Learning objectives:

  • Students will be able to describe the hierarchical structure of a SCADA system and the names and function of key equipment. 
  • Students will be able to compare and contrast the human and technical vulnerabilities inherent in a modern enterprise SCADA system. 
  • Students will be able to identify possible objectives for cyber attacks against a SCADA system operator, the corporate network, and the supply chain. 
  • Students will be familiar with a series of recent cyber attacks in the U.S. that may have targeted a SCADA system.


Session III, 1030 - 1130, 16 August

Title: How Do We Create a Viable Cyber Profession: Opportunities and Challenges

(1 CEU: A+, Network + or Security+)


Mr. Dmitri Alperovitch, former VP, Threat Research, McAfee. Credited with Operation Shady RAT revealed and Operation Aurora.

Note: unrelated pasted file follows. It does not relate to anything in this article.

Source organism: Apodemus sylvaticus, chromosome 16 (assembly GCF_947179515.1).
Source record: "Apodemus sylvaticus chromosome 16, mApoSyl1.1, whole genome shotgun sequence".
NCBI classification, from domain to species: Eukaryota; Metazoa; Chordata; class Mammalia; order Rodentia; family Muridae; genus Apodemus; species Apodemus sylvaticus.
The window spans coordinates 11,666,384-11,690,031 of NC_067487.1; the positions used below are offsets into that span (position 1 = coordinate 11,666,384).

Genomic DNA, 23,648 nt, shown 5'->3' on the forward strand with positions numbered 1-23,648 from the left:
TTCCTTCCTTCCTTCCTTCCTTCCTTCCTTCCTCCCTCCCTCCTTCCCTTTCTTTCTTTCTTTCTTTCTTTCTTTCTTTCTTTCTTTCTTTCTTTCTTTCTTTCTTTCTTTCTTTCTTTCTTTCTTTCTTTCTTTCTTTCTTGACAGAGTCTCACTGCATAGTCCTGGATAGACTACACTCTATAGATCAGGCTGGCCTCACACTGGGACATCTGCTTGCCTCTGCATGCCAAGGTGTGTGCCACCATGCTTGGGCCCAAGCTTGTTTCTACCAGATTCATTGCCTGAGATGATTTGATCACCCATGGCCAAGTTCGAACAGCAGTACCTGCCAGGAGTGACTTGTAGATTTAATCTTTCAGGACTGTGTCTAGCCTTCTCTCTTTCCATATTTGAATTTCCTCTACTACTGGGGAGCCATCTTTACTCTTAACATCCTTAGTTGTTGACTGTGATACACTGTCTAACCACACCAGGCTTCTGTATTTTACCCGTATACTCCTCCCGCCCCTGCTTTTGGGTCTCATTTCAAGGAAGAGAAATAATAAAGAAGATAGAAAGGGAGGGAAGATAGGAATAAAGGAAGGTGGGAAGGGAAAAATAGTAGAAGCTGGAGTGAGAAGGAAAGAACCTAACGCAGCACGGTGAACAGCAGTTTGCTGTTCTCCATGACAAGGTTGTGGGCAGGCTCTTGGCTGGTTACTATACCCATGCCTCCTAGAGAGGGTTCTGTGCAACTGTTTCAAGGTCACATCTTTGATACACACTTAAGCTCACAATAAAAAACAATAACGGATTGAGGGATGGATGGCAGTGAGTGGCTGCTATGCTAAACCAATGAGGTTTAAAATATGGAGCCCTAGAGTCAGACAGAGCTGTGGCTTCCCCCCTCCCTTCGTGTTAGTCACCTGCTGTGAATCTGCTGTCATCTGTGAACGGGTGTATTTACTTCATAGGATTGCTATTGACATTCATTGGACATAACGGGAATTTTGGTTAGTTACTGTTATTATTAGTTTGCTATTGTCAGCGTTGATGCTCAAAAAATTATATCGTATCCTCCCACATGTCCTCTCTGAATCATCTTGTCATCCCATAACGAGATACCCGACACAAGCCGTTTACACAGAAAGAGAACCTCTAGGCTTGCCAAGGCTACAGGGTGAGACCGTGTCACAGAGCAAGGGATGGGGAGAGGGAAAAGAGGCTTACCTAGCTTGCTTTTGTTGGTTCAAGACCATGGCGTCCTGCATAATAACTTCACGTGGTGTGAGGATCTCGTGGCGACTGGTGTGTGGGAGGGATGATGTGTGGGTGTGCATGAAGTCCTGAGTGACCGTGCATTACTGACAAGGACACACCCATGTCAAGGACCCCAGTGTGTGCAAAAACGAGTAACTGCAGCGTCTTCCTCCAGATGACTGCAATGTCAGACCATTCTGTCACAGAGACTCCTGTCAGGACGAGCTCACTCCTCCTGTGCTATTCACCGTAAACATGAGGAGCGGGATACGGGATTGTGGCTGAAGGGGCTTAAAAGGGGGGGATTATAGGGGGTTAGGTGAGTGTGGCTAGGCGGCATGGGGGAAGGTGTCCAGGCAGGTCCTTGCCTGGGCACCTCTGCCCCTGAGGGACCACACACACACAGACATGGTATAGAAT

COL Gregory Conti, USA, Director, Cyber Research Center, U.S. Military Academy;

Mr. Simson Garfinkel, Associate Professor, Naval Postgraduate School - Presentation


1) TASK: Define Cyberspace Professions

2) METHOD: Address how the Cyber Domain will require a profession and structured culture to guide/manage the elements of national power-Diplomatic, Informational, Military, Economic (DIME) to sustain cyber-security, cyber-economics, cyber-counterterrorism, and cyberspace operations. 

3) ENDSTATE: Explore how new Cyberspace professions with culture can assure freedom of action to seize, retain, and exploit the initiative in the Joint, Interagency, Intergovernmental, and Multi-national (JIIM) environment and maintain the U.S. civil liberties.

Session IV, 1230 - 1330, 16 August

Title: Disruptive Innovations**

(1 CEU: A+, Network + or Security+)